Training Blog with Linda Levy

Trying it out

When horse hunting, riding your potential horse is a must. With this said, never climb on a horse you do not know unless you watch it go first. It can be ridden by the owner, the trainer or perhaps your trainer. If the owner says no I don’t ride him, and the trainer says no I don’t ride him, well, you would be ill advised to climb aboard. It only takes one fall from an unruly mount to set in motion the fear of riding. When you are trying horses, ask to see the horse perform at the level you plan to use him for.  If you want a 3’ jumping horse to do the equitation on, he should be shown to you on an equitation type course of jumps with equipment that is legal in the equitation show ring. If you are looking for a 2’6” packer the horse should perform at 2’6” when you watch it. As you climb on the perspective horse take a deep breath and try to relax. Remember, if you have brought your trainer along, they are looking out for you (or they should be!). They will not let you climb up on a horse they believe will hurt you. Next, try out the gates of the horse and if you will be jumping it, you must jump it. If you feel uncertain about the horse from the beginning and you are not willing to ride it at your current riding level, it is most likely not a great match for you. The horse you buy will feel ‘right’ to you from very early in your relationship with it. This is not to say the relationship will be without bumps, it simply means listen to and follow your inner voice when you try horses.  While you are trying out horses your trainer is your greatest resource. A knowledgeable trainer, who works for you, is a gift when buying horses. After your inner voice, the advice of the trainer is the most important tool you have when horse shopping.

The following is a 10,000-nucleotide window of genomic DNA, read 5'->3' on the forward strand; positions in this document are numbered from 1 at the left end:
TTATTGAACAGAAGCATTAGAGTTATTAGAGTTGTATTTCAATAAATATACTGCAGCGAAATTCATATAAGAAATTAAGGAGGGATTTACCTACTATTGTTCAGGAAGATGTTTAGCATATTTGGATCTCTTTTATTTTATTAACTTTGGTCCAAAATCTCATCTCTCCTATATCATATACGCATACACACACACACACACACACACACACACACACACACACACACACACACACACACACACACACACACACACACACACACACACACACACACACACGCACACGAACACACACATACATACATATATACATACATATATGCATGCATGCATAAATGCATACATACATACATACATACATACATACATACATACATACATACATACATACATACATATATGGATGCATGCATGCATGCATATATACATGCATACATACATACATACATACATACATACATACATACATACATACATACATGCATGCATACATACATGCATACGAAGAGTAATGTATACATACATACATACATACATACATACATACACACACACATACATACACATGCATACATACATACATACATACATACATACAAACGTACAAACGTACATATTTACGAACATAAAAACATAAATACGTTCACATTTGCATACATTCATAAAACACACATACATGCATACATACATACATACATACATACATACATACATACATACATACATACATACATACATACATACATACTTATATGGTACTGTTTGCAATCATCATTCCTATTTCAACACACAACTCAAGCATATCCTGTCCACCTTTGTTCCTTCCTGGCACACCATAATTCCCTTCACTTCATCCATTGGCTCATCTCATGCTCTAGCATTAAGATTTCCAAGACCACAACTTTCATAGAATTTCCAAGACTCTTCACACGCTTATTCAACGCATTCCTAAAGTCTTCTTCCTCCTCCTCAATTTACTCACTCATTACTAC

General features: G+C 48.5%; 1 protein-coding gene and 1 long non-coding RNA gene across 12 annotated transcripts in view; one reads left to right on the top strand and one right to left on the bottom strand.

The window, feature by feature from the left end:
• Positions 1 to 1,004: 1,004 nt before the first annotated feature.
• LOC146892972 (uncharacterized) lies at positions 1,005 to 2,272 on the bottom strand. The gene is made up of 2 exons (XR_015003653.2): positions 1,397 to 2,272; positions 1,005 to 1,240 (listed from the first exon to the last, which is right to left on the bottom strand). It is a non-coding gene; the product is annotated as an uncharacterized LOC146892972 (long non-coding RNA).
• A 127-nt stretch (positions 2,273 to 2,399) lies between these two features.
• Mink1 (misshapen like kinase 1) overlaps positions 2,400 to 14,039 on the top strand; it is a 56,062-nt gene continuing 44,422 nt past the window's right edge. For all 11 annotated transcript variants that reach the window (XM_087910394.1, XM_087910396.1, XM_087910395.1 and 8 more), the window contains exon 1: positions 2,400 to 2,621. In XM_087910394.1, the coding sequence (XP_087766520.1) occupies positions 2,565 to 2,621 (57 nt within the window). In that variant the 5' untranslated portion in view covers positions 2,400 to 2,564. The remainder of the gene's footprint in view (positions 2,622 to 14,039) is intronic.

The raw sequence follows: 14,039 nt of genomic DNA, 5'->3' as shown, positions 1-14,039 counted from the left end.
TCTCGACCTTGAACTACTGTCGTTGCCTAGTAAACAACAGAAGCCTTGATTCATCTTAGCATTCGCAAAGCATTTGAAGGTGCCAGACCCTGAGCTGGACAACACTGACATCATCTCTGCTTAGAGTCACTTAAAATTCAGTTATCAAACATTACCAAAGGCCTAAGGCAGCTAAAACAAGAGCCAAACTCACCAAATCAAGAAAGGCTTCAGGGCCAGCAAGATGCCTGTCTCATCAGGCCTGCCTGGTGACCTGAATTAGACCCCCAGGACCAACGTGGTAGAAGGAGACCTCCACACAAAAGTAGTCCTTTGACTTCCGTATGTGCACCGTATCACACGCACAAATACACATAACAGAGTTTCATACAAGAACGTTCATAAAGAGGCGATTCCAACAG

Horses Move into Pressure

When we talk about ‘into pressure’ we are talking about the horse’s normal reaction to pressure against its body. If two horses are together and fearful, the will get very close to each other, pressing their bodies together and look out away from each other. This body pressure is very comforting for the horse. This helps explain why pushing on an untrained horse actually will elicit the wrong response, instead of moving away from your push, the horse will be inclined to move towards you, especially if he is nervous. To test this idea, stand and press on your horses shoulder with even pressure. Begin to increase the pressure very slowly; the horse will increase the pressure as much as you do.

Using this idea in training, helps us understand why a cowboy will flap his legs lightly or kick with his heels gently when teaching a young horse to move away from their leg, or why wiggling your fingers keeps a youngster from pulling too hard on the bit.

As a horseman you will need to override the horse’s natural urge to move into pressure. You can teach this to young horses by using a tapping motion to get the response you are looking for from the horse. Start with asking the horse to move his head and shoulder away from you. Stand beside his neck and push with a wiggling motion against his shoulder. When he moves away from you reward him by stopping the pressure. If he moves into you, move from wiggling to tapping, then to poking. Again as soon as he moves away from you stop. Repeat this exercise until you have the horse moving away from a gentle wiggle. Then move to steady pressure, followed by wiggle and steady pressure again. If you have gotten him trained he will make the transition to moving away from pressure.

Teach your horse a verbal cue while you are moving his body around. I use ‘come up’ to walk forward, ‘back’ for move back, and ‘get over’ for side movements. These verbal cues can help your horse learn, they also make you breathe which will help you stay relaxed.